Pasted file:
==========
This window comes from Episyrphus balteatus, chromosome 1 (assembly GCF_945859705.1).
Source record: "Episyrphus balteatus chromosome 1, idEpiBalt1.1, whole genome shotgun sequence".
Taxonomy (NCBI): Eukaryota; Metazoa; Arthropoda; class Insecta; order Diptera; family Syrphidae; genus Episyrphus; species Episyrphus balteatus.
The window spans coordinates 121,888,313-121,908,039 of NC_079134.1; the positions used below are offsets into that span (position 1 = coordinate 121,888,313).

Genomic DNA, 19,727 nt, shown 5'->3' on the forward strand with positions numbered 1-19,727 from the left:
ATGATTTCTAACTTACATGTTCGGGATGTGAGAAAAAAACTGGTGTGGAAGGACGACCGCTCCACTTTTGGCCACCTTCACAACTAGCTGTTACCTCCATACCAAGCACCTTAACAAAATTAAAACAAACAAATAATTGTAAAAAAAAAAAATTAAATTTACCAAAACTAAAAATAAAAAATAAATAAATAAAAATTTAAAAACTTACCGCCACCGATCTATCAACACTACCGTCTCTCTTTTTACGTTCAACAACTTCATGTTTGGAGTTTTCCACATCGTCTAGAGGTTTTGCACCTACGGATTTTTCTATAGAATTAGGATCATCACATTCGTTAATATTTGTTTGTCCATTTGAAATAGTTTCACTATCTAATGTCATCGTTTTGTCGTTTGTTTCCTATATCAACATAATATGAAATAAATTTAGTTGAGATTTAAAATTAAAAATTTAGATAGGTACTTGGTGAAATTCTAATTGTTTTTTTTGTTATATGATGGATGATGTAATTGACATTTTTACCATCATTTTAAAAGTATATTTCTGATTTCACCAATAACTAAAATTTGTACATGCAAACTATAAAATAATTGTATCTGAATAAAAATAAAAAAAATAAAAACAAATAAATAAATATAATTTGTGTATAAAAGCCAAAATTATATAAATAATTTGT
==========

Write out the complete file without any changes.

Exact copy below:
This window comes from Episyrphus balteatus, chromosome 1 (assembly GCF_945859705.1).
Source record: "Episyrphus balteatus chromosome 1, idEpiBalt1.1, whole genome shotgun sequence".
Taxonomy (NCBI): Eukaryota; Metazoa; Arthropoda; class Insecta; order Diptera; family Syrphidae; genus Episyrphus; species Episyrphus balteatus.
The window spans coordinates 121,888,313-121,908,039 of NC_079134.1; the positions used below are offsets into that span (position 1 = coordinate 121,888,313).

Genomic DNA, 19,727 nt, shown 5'->3' on the forward strand with positions numbered 1-19,727 from the left:
ATGATTTCTAACTTACATGTTCGGGATGTGAGAAAAAAACTGGTGTGGAAGGACGACCGCTCCACTTTTGGCCACCTTCACAACTAGCTGTTACCTCCATACCAAGCACCTTAACAAAATTAAAACAAACAAATAATTGTAAAAAAAAAAAATTAAATTTACCAAAACTAAAAATAAAAAATAAATAAATAAAAATTTAAAAACTTACCGCCACCGATCTATCAACACTACCGTCTCTCTTTTTACGTTCAACAACTTCATGTTTGGAGTTTTCCACATCGTCTAGAGGTTTTGCACCTACGGATTTTTCTATAGAATTAGGATCATCACATTCGTTAATATTTGTTTGTCCATTTGAAATAGTTTCACTATCTAATGTCATCGTTTTGTCGTTTGTTTCCTATATCAACATAATATGAAATAAATTTAGTTGAGATTTAAAATTAAAAATTTAGATAGGTACTTGGTGAAATTCTAATTGTTTTTTTTGTTATATGATGGATGATGTAATTGACATTTTTACCATCATTTTAAAAGTATATTTCTGATTTCACCAATAACTAAAATTTGTACATGCAAACTATAAAATAATTGTATCTGAATAAAAATAAAAAAAATAAAAACAAATAAATAAATATAATTTGTGTATAAAAGCCAAAATTATATAAATAATTTGT